Nessus will scan IPv6 hosts, provided the scanning engine is running on either Linux or a Mac OS X system with IPv6 enabled. See the post titled "Nessus 3.2 BETA - IPv6 Scanning"

Microsoft Windows lacks some of the key APIs needed for IPv6 packet forgery (e.g., getting the MAC address of the router, routing table, etc.). This in turn prevents the port scanner from working properly, but something being planned for future releases is to add support for IPv6 scanning for Nessus servers running on Windows.

Myth #4: "Nessus scans only network services, not web applications."

In June 2009, Tenable released a major overhaul of the web application scanning functionality of Nessus. Since then Nessus has continued to implement web application scanning features that use fuzzing techniques to find custom vulnerabilities in applications. Nessus has several ways to enumerate vulnerabilities in web applications:

  • Known Web Application Vulnerabilities - Nessus contains over 2,523 plugins that can fingerprint and detect known vulnerabilities in web applications. Any plugin listed in the "CGI Abuses" or "CGI Abuses : XSS" plugin families is written to enumerate vulnerabilities that have been previously reported in a web application product (open-source or commercial).

  • Previously Unknown Web Application Vulnerabilities - This level of scanning uses various fuzzing and other enumeration techniques to detect vulnerabilities not yet discovered. Each parameter of the web application is tested for SQL injection, cross-site scripting and a large number of other common, and not-so-common, web application attacks.


  • Vulnerabilities in the Platform Nessus will remotely find vulnerabilities in web application frameworks (e.g., PHP, .NET, etc.), web servers (e.g., Apache, IIS, etc.), and databases (e.g. MySQL, PostgreSQL, etc.). Furthermore, you can use Nessus to perform local patch checking and configuration auditing of the systems and applications in use.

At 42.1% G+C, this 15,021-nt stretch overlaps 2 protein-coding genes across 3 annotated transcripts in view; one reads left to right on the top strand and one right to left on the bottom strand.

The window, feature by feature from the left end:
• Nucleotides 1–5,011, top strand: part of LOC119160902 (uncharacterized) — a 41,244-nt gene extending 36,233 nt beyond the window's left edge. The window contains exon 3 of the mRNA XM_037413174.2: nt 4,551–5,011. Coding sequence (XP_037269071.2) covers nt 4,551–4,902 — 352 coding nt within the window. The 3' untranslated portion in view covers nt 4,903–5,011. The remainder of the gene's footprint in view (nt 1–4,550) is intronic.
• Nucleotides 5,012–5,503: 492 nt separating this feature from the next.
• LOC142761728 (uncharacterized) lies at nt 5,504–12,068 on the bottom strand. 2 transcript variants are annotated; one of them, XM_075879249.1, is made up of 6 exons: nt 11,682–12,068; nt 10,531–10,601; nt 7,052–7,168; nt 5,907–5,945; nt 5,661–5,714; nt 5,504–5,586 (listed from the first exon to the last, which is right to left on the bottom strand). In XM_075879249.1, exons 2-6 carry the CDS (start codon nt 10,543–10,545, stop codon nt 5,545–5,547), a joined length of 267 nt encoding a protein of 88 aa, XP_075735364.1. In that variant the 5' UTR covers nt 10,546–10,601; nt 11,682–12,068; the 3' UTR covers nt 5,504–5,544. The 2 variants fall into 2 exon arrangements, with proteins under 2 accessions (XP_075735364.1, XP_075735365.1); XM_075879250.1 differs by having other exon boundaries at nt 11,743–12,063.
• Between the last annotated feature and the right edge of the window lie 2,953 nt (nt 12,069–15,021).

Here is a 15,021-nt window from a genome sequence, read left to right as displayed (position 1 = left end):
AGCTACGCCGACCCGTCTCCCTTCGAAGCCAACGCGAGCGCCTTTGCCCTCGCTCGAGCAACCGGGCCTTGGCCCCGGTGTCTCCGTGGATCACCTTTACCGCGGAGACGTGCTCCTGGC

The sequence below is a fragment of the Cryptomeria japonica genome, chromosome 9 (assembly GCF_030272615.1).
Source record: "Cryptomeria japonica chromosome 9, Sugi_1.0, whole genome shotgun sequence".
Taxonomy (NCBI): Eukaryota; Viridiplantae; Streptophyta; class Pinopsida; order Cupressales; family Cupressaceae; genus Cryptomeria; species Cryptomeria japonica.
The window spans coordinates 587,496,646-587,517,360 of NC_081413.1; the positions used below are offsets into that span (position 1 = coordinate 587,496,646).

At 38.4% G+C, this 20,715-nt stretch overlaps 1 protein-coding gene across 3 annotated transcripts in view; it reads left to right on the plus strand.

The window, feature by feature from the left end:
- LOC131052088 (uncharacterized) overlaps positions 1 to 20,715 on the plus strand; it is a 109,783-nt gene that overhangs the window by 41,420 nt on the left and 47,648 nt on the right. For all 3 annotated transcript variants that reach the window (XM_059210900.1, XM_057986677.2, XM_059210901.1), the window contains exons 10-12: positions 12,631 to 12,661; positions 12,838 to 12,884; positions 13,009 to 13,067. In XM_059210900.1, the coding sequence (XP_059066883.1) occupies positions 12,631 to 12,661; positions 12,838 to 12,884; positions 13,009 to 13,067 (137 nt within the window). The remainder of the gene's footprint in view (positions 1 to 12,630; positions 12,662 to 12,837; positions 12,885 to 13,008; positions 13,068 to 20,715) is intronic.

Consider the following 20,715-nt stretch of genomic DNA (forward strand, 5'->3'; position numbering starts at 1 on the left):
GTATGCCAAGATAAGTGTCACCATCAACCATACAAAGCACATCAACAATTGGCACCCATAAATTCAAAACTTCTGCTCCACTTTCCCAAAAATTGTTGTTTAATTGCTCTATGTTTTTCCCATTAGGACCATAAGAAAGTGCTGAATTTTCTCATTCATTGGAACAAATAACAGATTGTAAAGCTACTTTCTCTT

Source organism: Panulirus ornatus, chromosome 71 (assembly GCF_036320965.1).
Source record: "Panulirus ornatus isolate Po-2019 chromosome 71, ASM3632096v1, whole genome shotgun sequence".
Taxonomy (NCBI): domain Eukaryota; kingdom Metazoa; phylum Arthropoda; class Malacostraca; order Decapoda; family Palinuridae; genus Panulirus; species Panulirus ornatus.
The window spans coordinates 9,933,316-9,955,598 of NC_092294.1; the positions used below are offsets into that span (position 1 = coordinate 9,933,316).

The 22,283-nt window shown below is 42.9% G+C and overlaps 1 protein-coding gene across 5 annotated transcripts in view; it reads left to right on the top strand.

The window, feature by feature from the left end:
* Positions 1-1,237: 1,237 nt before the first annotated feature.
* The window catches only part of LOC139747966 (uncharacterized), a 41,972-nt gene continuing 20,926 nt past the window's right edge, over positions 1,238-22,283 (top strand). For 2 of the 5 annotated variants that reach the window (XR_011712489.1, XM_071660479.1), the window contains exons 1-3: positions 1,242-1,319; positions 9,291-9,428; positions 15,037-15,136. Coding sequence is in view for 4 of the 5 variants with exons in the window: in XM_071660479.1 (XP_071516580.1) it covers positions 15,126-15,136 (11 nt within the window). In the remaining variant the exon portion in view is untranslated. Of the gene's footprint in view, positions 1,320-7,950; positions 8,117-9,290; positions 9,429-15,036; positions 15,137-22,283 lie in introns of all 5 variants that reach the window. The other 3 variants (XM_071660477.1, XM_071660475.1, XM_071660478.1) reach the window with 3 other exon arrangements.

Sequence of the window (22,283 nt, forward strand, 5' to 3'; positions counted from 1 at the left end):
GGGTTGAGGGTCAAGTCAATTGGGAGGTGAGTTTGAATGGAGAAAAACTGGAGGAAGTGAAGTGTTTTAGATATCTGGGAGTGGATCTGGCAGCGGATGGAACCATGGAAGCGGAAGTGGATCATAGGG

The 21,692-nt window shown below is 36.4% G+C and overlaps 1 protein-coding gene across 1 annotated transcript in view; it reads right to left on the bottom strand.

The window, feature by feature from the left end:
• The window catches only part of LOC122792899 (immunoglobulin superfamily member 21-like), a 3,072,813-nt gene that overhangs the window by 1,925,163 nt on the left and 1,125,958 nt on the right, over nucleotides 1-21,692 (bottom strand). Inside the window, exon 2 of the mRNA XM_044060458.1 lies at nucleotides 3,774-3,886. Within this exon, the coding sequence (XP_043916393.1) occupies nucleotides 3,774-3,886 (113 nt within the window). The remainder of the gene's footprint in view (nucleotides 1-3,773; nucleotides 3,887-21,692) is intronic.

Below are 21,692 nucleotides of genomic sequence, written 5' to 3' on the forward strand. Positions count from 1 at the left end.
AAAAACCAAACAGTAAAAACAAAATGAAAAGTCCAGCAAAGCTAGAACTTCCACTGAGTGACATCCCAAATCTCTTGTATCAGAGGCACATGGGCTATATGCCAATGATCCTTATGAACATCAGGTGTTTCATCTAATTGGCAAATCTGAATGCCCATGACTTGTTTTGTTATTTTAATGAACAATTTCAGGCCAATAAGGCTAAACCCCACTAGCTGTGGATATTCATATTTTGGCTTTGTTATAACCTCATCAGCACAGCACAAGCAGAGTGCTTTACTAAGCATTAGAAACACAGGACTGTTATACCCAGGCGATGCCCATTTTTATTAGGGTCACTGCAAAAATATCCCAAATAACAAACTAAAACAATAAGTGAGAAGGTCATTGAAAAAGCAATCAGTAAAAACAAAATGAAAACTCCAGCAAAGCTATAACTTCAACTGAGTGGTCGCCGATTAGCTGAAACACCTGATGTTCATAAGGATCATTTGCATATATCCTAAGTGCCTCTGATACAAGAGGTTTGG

Myth #5: "Nessus only scans devices across the network"

Along those lines, one of the more powerful features in Nessus is the ability to audit patches and configurations locally. Rather than perform the entire scan of the device(s) across the network, which consumes some bandwidth and has the potential to "aggravate" a target, Nessus can log into the target and check the configuration locally. Tenable currently supports the following platforms with respect to local patch checking:

  • Linux (Various distributions)
  • Windows (All supported platforms)
  • VMware ESX
  • HP-UX
  • Solaris
  • Mac OS X
  • Databases (Oracle, MSSQL and more)

Nessus can also perform configuration auditing, review the configuration of an operating system or application and compare it to a known standard. Nessus supports many different operating systems and applications, including Cisco IOS, CIS Benchmarks and more. A great example of this capability in action is included in the post titled "Auditing Linux, Apache, & MySQL Against CIS Benchmarks"